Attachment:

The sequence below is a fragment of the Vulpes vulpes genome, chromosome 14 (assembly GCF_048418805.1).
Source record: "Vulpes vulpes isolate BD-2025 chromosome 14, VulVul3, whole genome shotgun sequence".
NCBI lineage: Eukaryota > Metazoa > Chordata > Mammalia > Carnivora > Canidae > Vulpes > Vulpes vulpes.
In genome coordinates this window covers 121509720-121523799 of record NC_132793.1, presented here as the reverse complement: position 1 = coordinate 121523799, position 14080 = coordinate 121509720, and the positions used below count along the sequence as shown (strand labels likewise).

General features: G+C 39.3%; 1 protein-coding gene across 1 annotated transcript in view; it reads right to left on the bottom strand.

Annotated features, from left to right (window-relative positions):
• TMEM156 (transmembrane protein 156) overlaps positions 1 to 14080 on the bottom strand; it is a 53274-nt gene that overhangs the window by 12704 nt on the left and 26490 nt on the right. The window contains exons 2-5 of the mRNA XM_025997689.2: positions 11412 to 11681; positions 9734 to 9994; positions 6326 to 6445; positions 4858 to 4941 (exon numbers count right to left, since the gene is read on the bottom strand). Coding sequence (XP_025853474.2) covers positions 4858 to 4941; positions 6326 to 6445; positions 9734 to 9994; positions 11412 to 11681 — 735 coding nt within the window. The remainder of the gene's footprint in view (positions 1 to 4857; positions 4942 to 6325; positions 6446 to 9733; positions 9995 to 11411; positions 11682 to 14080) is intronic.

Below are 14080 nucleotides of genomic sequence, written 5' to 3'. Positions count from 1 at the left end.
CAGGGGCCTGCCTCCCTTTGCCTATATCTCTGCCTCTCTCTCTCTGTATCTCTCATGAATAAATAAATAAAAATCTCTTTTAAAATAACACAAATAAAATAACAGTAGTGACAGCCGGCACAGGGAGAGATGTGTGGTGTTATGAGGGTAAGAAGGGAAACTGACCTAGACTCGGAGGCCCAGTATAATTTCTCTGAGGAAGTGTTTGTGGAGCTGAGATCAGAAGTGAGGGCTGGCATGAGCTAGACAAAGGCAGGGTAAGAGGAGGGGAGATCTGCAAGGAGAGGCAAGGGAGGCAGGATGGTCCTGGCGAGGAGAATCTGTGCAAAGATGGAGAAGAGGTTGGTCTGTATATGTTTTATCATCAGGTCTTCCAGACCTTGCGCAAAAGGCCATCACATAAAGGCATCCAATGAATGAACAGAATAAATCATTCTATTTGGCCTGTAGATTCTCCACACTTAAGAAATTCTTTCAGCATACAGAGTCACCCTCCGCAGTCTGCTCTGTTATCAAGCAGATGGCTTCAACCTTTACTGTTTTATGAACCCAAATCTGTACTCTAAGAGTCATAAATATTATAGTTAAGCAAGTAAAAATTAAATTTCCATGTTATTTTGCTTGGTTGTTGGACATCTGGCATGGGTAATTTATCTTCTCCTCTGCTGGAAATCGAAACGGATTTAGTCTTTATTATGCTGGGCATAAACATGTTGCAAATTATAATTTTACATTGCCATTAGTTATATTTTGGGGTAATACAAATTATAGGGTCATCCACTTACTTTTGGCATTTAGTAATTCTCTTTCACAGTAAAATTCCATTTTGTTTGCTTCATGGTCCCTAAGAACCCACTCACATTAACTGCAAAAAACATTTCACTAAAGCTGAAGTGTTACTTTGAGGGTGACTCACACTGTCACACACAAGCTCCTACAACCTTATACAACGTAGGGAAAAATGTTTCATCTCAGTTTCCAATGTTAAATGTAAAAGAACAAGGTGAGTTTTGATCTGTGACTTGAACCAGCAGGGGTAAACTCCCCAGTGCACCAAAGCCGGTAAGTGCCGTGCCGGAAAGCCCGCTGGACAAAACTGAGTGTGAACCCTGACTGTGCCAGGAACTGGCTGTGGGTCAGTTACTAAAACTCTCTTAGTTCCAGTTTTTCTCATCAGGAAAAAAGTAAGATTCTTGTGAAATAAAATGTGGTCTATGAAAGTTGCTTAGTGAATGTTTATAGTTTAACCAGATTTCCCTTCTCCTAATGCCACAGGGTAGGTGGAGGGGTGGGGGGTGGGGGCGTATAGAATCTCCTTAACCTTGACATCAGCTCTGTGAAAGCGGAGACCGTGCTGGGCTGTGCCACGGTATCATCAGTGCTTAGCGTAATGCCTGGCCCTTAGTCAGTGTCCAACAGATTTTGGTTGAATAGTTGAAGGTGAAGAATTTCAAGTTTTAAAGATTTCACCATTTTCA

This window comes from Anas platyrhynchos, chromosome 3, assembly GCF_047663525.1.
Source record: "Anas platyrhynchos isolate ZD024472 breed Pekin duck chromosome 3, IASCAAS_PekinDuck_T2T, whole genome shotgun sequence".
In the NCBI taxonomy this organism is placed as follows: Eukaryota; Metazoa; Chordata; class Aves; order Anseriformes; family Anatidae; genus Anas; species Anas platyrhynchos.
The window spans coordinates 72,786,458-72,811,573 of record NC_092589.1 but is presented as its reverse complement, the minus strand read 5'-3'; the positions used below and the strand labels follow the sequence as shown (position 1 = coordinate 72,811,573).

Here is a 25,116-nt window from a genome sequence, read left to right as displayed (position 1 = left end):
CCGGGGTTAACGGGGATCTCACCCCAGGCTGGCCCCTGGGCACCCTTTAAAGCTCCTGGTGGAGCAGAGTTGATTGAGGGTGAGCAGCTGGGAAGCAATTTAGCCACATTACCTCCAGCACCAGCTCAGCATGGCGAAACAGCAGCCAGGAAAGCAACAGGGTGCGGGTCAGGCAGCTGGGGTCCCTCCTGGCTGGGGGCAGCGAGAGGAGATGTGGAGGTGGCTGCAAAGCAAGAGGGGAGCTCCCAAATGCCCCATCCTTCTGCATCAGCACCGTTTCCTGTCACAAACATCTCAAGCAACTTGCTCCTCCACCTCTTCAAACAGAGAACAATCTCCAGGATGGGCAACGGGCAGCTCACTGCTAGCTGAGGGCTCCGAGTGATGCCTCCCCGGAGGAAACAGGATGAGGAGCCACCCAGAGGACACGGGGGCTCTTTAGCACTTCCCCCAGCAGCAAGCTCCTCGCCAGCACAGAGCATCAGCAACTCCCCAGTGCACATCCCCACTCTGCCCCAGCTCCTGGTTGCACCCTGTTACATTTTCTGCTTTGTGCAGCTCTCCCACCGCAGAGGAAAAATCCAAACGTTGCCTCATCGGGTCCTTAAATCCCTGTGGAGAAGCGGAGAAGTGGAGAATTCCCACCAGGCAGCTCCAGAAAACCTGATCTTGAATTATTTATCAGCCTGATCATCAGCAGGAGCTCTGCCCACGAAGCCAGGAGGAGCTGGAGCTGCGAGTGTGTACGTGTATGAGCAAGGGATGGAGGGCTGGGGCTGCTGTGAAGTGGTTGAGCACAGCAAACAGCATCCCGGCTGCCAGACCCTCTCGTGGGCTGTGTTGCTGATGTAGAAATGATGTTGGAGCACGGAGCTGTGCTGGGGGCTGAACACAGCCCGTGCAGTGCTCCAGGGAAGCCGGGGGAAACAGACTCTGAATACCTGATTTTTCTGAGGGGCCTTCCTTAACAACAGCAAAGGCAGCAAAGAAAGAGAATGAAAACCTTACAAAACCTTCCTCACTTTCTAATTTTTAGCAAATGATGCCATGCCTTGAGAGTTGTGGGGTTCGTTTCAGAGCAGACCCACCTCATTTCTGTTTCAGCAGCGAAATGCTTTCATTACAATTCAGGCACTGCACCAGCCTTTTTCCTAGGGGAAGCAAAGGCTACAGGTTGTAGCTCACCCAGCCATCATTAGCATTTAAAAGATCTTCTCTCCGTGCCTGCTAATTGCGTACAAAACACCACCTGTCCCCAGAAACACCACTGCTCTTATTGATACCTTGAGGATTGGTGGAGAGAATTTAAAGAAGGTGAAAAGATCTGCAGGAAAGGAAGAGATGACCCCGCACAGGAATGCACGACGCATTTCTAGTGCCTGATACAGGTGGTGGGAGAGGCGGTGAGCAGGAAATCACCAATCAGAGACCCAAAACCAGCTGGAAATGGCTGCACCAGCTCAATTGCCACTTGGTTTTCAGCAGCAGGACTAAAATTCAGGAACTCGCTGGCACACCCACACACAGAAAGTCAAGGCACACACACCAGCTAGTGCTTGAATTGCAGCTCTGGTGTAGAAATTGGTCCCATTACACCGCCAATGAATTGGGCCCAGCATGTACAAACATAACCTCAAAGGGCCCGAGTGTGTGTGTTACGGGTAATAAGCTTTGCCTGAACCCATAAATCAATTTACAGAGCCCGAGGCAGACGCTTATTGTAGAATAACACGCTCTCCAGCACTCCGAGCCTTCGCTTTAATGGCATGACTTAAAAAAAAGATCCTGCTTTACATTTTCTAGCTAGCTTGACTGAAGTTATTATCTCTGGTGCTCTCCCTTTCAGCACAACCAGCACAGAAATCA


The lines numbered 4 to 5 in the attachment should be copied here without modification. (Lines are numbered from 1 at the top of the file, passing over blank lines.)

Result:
In genome coordinates this window covers 121509720-121523799 of record NC_132793.1, presented here as the reverse complement: position 1 = coordinate 121523799, position 14080 = coordinate 121509720, and the positions used below count along the sequence as shown (strand labels likewise).

General features: G+C 39.3%; 1 protein-coding gene across 1 annotated transcript in view; it reads right to left on the bottom strand.